But that is perhaps something, after all, experts estimate that, these days, more than 90 percent of vanillin used worldwide stems from synthetics produced in a factory.

Naturally, chefs in the top kitchens use only the best vanilla beans, although not only for the desserts. The scratched-out pulp from the beans give asparagus soup an exotic aroma, scallops and lobster are fried in vanilla butter and a fat turbot piece is perfumed with vanilla oil.

The most important varieties for the cook

Experts can see and smell whether a vanilla bean is a top variety. The best ones have an intensive scent, even when they are closed, and their surface is oily and shiny. If they are grey and brittle from the outside, their aroma will also be weaker.

Bourbon vanilla (vanilla)

The name comes from the first, main site of production, the “Île Bourbon.” The long, slender pods contain a lot of seeds and a typical, intensive aroma due to the high content of natural vanillin.

Tahiti vanilla

It is somewhat broader and shorter than the bourbon vanilla. The skin is thinner, and the bean contains fewer seeds. The Tahiti vanilla contains less vanillin but comprises other substances that give it a rather flowery, fruity aroma that top chefs adore.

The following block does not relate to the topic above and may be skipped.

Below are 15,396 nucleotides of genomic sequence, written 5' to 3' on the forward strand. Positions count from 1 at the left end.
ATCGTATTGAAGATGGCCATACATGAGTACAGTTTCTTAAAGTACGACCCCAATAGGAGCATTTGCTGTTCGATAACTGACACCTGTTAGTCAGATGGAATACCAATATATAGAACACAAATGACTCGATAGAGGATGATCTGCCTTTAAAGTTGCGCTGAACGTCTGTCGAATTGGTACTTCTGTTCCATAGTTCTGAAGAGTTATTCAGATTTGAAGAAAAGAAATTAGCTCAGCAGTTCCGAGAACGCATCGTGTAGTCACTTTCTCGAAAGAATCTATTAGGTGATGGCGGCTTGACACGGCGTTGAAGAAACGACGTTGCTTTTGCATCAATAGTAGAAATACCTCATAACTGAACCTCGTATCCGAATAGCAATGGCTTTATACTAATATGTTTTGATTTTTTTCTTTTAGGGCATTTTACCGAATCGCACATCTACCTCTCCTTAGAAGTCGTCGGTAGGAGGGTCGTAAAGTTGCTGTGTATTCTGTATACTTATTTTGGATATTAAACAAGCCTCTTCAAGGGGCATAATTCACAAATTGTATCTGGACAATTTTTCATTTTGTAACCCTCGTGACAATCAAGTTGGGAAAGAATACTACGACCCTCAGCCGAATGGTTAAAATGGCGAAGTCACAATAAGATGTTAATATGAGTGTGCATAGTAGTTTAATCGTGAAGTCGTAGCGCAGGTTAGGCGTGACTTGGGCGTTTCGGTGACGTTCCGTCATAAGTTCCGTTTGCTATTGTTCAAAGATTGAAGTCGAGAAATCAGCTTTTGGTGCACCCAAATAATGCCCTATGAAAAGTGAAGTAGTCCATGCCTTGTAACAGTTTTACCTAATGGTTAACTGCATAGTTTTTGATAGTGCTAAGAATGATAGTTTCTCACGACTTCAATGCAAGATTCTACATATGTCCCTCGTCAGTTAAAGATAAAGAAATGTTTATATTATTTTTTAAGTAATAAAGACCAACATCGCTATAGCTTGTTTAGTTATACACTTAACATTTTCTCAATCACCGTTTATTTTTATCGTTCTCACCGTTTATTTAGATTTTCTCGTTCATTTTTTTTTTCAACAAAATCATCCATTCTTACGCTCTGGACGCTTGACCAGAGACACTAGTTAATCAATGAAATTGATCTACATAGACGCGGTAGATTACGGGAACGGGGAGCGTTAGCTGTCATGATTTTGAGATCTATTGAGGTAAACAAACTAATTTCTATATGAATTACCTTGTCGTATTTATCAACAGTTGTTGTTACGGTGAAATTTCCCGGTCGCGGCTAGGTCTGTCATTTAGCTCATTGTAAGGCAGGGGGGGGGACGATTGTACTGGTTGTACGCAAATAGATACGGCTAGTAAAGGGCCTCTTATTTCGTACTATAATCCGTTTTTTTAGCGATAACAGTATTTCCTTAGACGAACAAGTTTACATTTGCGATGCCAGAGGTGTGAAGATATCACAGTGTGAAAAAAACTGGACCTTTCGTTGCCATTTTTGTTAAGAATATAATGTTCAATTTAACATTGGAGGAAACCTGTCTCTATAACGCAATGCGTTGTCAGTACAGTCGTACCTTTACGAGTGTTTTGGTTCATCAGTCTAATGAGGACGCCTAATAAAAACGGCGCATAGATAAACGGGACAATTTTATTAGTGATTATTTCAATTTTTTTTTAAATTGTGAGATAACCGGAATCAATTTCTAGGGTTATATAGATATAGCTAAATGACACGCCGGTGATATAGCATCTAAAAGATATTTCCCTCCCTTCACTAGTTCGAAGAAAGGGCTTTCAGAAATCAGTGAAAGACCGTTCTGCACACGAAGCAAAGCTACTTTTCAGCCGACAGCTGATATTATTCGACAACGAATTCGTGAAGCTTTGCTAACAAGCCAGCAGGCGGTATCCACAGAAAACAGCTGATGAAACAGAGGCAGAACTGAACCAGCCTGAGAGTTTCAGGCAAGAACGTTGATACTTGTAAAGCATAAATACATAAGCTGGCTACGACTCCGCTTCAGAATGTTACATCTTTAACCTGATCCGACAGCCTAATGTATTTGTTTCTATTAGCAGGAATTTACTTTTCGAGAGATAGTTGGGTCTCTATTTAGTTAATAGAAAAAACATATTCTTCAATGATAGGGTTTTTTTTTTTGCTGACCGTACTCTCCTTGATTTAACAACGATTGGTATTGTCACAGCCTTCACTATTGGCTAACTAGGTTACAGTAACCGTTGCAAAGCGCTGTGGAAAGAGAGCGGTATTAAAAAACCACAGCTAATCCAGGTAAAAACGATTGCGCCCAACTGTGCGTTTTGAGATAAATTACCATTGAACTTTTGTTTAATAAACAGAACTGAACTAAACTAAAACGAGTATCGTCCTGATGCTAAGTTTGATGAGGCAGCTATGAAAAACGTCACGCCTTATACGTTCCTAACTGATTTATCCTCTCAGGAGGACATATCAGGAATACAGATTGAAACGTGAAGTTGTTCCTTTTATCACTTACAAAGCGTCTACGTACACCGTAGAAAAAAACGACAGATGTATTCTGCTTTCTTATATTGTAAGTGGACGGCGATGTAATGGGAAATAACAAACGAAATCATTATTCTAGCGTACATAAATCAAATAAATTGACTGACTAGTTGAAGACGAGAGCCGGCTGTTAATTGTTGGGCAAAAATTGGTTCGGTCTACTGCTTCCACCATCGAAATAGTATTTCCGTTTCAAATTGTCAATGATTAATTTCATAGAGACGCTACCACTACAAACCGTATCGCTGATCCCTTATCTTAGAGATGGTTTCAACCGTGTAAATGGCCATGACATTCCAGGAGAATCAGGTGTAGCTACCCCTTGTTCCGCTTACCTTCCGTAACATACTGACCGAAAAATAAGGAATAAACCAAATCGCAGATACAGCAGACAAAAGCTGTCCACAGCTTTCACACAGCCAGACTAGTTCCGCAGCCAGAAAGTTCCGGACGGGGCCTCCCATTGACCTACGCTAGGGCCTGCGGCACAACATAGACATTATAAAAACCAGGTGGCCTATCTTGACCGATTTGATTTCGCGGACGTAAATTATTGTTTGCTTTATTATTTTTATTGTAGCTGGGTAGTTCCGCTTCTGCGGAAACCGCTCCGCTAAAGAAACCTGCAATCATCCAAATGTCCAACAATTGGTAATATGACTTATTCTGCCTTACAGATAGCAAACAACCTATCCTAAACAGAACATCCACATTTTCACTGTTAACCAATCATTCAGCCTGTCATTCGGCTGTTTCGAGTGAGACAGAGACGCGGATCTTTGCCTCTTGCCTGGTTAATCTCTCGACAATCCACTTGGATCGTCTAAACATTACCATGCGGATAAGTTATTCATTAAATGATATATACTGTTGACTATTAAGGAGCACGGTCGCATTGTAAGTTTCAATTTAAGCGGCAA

The first European vanilla

Having experimented for a long time, they finally succeeded. In Dutch greenhouses, the microgreens company “Koppert Cress” has been harvesting its first batch of high-quality vanilla pods. These come in three colours. The green ones are harvested fresh and sold directly to the gastronomy sector, allowing the chefs themselves to experiment with the drying and fermenting processes. The red ones are left to ripen on the stalk longer than usual, which gives them unique floral and caramel notes. The third is a dark brown, almost black, and most closely resembles the familiar pods that are most commonly known.

The post Velvety Sweetness appeared first on KACHEN Magazine.